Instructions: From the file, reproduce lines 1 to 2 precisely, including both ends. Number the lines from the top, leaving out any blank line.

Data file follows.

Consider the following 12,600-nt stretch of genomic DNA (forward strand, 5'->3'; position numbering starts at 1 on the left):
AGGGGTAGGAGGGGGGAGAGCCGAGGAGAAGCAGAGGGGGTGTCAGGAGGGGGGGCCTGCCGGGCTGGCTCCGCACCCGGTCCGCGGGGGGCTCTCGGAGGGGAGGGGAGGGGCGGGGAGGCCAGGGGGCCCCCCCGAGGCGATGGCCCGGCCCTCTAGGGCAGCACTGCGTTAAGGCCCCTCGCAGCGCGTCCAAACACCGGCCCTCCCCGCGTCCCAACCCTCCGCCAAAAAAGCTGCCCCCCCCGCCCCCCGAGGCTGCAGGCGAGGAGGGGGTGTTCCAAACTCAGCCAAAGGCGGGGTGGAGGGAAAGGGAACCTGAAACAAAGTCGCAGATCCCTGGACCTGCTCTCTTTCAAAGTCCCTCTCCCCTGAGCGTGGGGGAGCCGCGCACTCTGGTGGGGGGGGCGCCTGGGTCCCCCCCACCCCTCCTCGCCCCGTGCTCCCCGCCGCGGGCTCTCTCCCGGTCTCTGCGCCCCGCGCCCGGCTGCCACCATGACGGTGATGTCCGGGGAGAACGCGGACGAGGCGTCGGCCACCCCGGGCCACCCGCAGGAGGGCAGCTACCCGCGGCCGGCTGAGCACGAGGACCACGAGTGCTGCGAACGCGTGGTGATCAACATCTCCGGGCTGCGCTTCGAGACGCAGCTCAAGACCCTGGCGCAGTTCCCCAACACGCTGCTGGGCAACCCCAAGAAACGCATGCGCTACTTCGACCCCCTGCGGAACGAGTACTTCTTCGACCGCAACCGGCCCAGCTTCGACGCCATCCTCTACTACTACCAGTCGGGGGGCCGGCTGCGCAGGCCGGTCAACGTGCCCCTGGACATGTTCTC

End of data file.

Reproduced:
Consider the following 12,600-nt stretch of genomic DNA (forward strand, 5'->3'; position numbering starts at 1 on the left):
AGGGGTAGGAGGGGGGAGAGCCGAGGAGAAGCAGAGGGGGTGTCAGGAGGGGGGGCCTGCCGGGCTGGCTCCGCACCCGGTCCGCGGGGGGCTCTCGGAGGGGAGGGGAGGGGCGGGGAGGCCAGGGGGCCCCCCCGAGGCGATGGCCCGGCCCTCTAGGGCAGCACTGCGTTAAGGCCCCTCGCAGCGCGTCCAAACACCGGCCCTCCCCGCGTCCCAACCCTCCGCCAAAAAAGCTGCCCCCCCCGCCCCCCGAGGCTGCAGGCGAGGAGGGGGTGTTCCAAACTCAGCCAAAGGCGGGGTGGAGGGAAAGGGAACCTGAAACAAAGTCGCAGATCCCTGGACCTGCTCTCTTTCAAAGTCCCTCTCCCCTGAGCGTGGGGGAGCCGCGCACTCTGGTGGGGGGGGCGCCTGGGTCCCCCCCACCCCTCCTCGCCCCGTGCTCCCCGCCGCGGGCTCTCTCCCGGTCTCTGCGCCCCGCGCCCGGCTGCCACCATGACGGTGATGTCCGGGGAGAACGCGGACGAGGCGTCGGCCACCCCGGGCCACCCGCAGGAGGGCAGCTACCCGCGGCCGGCTGAGCACGAGGACCACGAGTGCTGCGAACGCGTGGTGATCAACATCTCCGGGCTGCGCTTCGAGACGCAGCTCAAGACCCTGGCGCAGTTCCCCAACACGCTGCTGGGCAACCCCAAGAAACGCATGCGCTACTTCGACCCCCTGCGGAACGAGTACTTCTTCGACCGCAACCGGCCCAGCTTCGACGCCATCCTCTACTACTACCAGTCGGGGGGCCGGCTGCGCAGGCCGGTCAACGTGCCCCTGGACATGTTCTC